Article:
Who Started Google?: The Early Years of the World's Most Popular Search Engine

Who Started Google?: The Early Years of the World's Most Popular Search Engine
Page content


In the 1990s, the World Wide Web started to become very popular since it offered a visually appealing way to view information on the Internet. Unfortunately, it was often very difficult to locate information. One early approach to organizing information on the Web came in the form of directories like Yahoo!. This approach proved to very successful, but it did not completely satisfy the need to find websites and webpages. That solution came in the form of a search engine, a technology created at Stanford University. Learn more about who started Google below…

Google at Stanford

The web search engine at the heart of Google’s success and popularity was created by Larry Page and Sergey Brin in 1996-1997. Larry Page was born in East Lansing, Michigan and likely became interested in mathematics and computers due to his parents, who both worked as computer science professors at Michigan State University. After earning an undergraduate degree in computer science, Page went on to complete a Master’s at Stanford and then enrolled in the PhD program. His PhD research focused on the structure of the World Wide Web. During his time at Stanford, Page developed the PageRank concept. PageRank still lies at the core of Google’s ability to produce search results.

During these studies, Page met Sergey Brin, a fellow computer science student at Stanford. Brin was born in Russia but his family came to the United States in 1979 when he was six. Like Page, Brin’s family had a tradition of studying mathematics. Brin’s father, Michael Brin, is a mathematics professor at the University of Maryland. Brin’s mother, Eugenia Brin, is a NASA scientist. Sergey Brin completed his undergraduate studies in math and computer science at the University of Virginia before moving to Stanford.

The newly created Google service operated from Stanford’s servers for about a year. Google proved so popular that it consumed a large percentage of the university’s Internet bandwidth. The University encouraged Brin and Page to take their project off campus. It was relocated to Menlo Park, California in September 1998.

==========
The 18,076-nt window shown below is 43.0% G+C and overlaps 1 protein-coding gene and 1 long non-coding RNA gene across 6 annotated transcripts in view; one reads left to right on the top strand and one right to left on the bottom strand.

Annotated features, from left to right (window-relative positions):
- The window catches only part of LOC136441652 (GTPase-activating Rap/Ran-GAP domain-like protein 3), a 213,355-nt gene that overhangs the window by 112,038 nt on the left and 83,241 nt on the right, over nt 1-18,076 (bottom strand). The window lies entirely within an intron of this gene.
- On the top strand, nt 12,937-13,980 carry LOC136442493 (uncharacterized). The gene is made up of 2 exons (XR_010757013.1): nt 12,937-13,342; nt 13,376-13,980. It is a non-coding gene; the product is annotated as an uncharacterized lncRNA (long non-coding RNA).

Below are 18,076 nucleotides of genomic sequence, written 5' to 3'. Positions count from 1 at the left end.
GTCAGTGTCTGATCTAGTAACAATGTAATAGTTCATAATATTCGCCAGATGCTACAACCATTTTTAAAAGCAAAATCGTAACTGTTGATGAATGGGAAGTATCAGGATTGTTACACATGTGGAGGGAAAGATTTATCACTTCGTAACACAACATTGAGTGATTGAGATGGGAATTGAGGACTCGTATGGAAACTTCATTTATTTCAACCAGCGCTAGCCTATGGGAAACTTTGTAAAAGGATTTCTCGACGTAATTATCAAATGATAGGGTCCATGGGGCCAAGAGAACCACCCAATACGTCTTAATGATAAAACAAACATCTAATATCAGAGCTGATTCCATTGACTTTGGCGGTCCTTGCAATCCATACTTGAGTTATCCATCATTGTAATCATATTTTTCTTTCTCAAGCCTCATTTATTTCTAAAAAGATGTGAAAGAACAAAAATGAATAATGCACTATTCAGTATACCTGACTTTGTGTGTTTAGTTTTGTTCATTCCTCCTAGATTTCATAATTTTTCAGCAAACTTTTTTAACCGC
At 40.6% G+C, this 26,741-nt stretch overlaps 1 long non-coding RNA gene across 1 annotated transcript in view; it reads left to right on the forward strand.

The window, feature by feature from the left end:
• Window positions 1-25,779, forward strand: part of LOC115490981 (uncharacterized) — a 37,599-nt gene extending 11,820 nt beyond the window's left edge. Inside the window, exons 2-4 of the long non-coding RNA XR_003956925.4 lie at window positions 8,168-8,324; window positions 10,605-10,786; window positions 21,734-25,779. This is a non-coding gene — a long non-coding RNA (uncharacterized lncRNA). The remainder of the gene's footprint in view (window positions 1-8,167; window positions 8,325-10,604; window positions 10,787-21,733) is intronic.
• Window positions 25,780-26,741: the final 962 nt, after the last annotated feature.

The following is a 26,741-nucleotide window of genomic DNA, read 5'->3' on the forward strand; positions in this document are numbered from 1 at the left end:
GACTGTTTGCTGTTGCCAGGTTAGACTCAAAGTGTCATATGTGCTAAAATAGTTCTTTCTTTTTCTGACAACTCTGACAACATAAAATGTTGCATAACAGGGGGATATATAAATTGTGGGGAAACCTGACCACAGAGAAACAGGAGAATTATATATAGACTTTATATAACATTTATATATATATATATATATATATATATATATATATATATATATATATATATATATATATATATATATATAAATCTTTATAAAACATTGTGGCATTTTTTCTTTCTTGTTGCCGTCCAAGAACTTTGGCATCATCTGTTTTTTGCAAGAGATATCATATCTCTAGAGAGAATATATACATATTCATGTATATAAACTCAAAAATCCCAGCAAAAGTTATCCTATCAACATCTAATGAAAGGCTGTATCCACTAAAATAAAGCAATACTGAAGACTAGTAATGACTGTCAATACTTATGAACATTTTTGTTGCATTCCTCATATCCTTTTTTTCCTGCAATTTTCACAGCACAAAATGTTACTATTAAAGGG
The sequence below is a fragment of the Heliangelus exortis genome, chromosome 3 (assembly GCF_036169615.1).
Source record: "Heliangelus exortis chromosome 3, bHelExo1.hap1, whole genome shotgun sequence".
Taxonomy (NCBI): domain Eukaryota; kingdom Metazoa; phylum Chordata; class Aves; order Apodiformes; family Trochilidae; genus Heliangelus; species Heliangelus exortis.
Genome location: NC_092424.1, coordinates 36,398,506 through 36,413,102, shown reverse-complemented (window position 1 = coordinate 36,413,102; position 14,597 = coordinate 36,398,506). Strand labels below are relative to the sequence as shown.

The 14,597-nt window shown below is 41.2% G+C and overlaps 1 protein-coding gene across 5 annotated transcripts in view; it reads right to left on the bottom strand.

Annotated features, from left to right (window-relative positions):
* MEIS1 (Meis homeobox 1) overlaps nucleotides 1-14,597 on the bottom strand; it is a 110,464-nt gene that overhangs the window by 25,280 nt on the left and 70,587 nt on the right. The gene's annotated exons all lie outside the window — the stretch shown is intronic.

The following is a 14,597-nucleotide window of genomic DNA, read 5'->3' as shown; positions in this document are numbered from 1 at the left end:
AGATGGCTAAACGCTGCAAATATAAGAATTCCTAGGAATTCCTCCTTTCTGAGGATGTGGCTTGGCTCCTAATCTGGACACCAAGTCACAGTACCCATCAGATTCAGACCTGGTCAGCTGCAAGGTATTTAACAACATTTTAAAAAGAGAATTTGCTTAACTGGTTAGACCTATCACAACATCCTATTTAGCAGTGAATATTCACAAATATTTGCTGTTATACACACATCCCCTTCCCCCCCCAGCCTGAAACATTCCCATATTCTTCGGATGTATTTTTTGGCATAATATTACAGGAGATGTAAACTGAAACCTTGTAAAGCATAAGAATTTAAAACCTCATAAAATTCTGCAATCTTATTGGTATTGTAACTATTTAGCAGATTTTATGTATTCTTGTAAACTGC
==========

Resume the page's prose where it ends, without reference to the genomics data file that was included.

Google Becomes A Company: 1998-Present

Google Beta (Image Credit: Archive.org)

With $100,000 in funds from Andy Bechtolsheim, co-founder of Sun, Google was incorporated in September 1998. From 1998 to 2000, Google received more funding from investors (Sequoia Capital and Kleiner Perkins invested $25 million in Google in June 1999) and continues to expand. Over this period, Google had not yet found a clear way to make money. Despite this flaw, Google continued to become more and more popular.

Google hit on a winning business model in the year 2000. The launch of AdWords, an advertising service where advertisements would be displayed to users depending on their search (e.g. if a user entered a search for cars, then there would likely be an AdWords advertisement displayed about cars), changed the company forever. It quickly became profitable and no longer had to depend completely on investor funds. Over the years, Google has added more and more services to supplement its Internet search capability (e.g. e-mail, blogging and news), but the company’s revenues still ultimately depend on advertising revenue.


To learn about the technology behind Google, the company’s early years and more about who started Google, consult these resources:

Google history, https://www.google.com/corporate/history.html#1995-1997

Image Credit: Internet Archive/Google (1999)

John Battelle, The Search: How Google and Its Rivals Rewrote the Rules of Business and Transformed Our Culture, 2005